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  1. #1
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    Default Derry derry down--but why and of what significance?

    First, I noticed a bit of crack along the center of the ceiling, near the paddle fan. I spackled it, but noticed another; caulked it, in case it was due to vibration. Next visit, I discovered it had returned and expanded a few inches, and I decided I had to go into the attic and see what was going on: had the fan support loosened? I still don't know: on my return visit, the ceiling was down.

    Back story: 1920s or early '30s cottage, rewired and plumbed in early to mid-1980s, fans supported directly to structure. Another layer added below ceiling drywall, screwed to joists. Later, floor and lighting put into attic for storage. Mid 1990s, central air added, mainly duct through attic and cellar--including more or less over this room. Original poured insulation, largely, in place for decades. Some history of water damage between roof replacements. Some months of no heat, some months with attic vent fan dead, which could have caused expansion, contraction, condensation.

    Question: what is likely to have caused this collapse, pulling all those nails and screws through the drywall? What is the likelihood that other rooms' ceilings are at similar risk, and how would you checkumm, ceiling fell--reduced.jpgjoists minus ceiling-reduced.jpgFallen drywall-reduced.jpgGoo-od cable, go-od connector-reduced.jpg or forestall similar problems?

    I have some slight suspicion around the old joist that looks like it was partly sistered? or extended? I haven't been in that ceiling for many a year, and haven't cleared away enough yet to see what that was about. The attic was used strictly for storage, and not terribly heavy storage--but of course the chipboard added some weight.

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  2. #2
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    Default Re: Derry derry down--but why and of what significance?

    David,

    I'm thinking it's rock lath, not drywall (rock lath was the precursor to drywall, except that rock lath was made to replace the metal/wood lath and scratch coat of plaster, typically receiving a browncoat and finish coat of plaster.

    Rock lath is typically 3/8" thick, and 16" wide by 16' long pieces (I've heard of wider and shorter pieces, but that 16" x 16' is what I have seen).

    I see nails overspaced (based on the nails remaining in the ceiling joists) and the piece laying upside down.

    Too few nails to hold the rock lath in place, add on some loose fill insulation (extra weight which was not planned for), replace the roof a few times, banging on the roof decking to remove old shingles and install new shingles, especially in the old hand hammering days (which tries to shake the rock lath off the bottom of the ceiling joists with each up and down hammer blow), then add on the weight of the attic floor (which bowed the ceiling joists and possibly made the nails/screws wallow out in size, reducing their holding power), and then nail on the attic floor (see roof replacements and trying to shake the rock lath off the ceiling joists), and ... yeah, I can see the ceiling falling down.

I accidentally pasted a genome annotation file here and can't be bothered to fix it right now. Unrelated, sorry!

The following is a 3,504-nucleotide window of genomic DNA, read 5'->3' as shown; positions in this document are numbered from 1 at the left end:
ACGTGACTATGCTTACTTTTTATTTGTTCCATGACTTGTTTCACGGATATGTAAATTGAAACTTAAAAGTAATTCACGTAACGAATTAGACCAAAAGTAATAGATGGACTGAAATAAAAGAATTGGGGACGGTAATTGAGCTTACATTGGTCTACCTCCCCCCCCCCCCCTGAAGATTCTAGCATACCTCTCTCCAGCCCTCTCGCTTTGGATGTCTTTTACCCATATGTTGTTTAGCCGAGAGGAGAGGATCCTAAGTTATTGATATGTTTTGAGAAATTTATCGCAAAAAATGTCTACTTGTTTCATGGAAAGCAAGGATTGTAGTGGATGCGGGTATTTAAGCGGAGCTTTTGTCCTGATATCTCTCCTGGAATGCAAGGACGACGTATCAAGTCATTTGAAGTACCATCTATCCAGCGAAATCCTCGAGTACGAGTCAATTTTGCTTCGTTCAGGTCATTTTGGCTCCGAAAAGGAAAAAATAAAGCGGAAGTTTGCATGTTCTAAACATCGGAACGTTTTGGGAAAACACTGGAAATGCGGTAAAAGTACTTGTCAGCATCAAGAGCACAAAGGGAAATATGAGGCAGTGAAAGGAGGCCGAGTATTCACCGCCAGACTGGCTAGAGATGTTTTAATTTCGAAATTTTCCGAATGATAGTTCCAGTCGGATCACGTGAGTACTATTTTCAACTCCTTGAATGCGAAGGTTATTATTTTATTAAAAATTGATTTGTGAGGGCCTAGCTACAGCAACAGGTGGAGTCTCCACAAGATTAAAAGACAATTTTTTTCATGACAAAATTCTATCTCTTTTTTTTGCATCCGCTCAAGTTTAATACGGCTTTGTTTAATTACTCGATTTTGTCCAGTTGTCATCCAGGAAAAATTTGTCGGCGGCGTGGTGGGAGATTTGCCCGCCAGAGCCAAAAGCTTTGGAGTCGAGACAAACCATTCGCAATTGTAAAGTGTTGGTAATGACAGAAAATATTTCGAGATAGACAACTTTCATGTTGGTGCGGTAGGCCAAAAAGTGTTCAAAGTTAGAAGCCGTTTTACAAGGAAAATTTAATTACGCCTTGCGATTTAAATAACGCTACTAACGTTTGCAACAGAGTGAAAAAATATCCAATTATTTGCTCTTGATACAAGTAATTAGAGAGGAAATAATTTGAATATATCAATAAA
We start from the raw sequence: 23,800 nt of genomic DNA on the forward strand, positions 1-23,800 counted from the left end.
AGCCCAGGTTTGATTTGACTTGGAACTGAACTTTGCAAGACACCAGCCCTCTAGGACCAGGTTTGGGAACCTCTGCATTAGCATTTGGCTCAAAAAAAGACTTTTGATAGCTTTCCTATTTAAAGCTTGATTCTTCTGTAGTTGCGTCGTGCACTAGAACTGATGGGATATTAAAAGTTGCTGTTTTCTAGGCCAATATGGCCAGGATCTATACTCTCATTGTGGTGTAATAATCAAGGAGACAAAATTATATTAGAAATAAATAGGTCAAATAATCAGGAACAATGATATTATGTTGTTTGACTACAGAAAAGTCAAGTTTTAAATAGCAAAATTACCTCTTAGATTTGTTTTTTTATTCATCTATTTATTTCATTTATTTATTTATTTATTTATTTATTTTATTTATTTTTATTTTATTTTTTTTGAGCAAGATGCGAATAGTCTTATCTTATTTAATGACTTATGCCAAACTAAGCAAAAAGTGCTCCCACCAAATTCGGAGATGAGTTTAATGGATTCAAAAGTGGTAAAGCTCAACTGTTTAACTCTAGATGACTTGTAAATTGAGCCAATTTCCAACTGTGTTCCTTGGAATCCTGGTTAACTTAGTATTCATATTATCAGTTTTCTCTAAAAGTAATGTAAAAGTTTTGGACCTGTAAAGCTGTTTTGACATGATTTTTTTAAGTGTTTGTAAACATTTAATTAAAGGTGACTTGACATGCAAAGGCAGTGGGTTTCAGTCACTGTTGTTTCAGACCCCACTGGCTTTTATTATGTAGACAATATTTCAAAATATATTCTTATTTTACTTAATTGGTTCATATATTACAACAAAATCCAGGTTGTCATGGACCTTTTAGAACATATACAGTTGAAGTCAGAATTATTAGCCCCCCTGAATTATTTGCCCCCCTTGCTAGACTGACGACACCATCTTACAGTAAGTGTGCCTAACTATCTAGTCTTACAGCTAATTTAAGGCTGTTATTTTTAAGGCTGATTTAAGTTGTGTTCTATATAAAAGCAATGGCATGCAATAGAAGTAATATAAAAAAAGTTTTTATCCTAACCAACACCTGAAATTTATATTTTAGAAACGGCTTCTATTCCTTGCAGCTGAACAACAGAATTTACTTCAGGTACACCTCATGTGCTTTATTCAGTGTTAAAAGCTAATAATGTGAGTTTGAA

Even without that stuff, the old nails may rust off, and you mentioned screws ... screws would not have been used originally, nails would have been, so maybe the screws were added whenever someone noticed the ceiling sagging?

    Just some first thoughts as I typed what I thought of.

    Jerry Peck
    Construction Litigation Consultant ( www.ConstructionLitigationConsultants.com )
    www.AskCodeMan.com

  3. #3
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    Default Re: Derry derry down--but why and of what significance?

    Quote Originally Posted by Jerry Peck View Post
    David,

    I'm thinking it's rock lath, not drywall (rock lath was the precursor to drywall, except that rock lath was made to replace the metal/wood lath and scratch coat of plaster, typically receiving a browncoat and finish coat of plaster.

    Rock lath is typically 3/8" thick, and 16" wide by 16' long pieces (I've heard of wider and shorter pieces, but that 16" x 16' is what I have seen).

    I see nails overspaced (based on the nails remaining in the ceiling joists) and the piece laying upside down.

    Too few nails to hold the rock lath in place, add on some loose fill insulation (extra weight which was not planned for), replace the roof a few times, banging on the roof decking to remove old shingles and install new shingles, especially in the old hand hammering days (which tries to shake the rock lath off the bottom of the ceiling joists with each up and down hammer blow), then add on the weight of the attic floor (which bowed the ceiling joists and possibly made the nails/screws wallow out in size, reducing their holding power), and then nail on the attic floor (see roof replacements and trying to shake the rock lath off the ceiling joists), and ... yeah, I can see the ceiling falling down.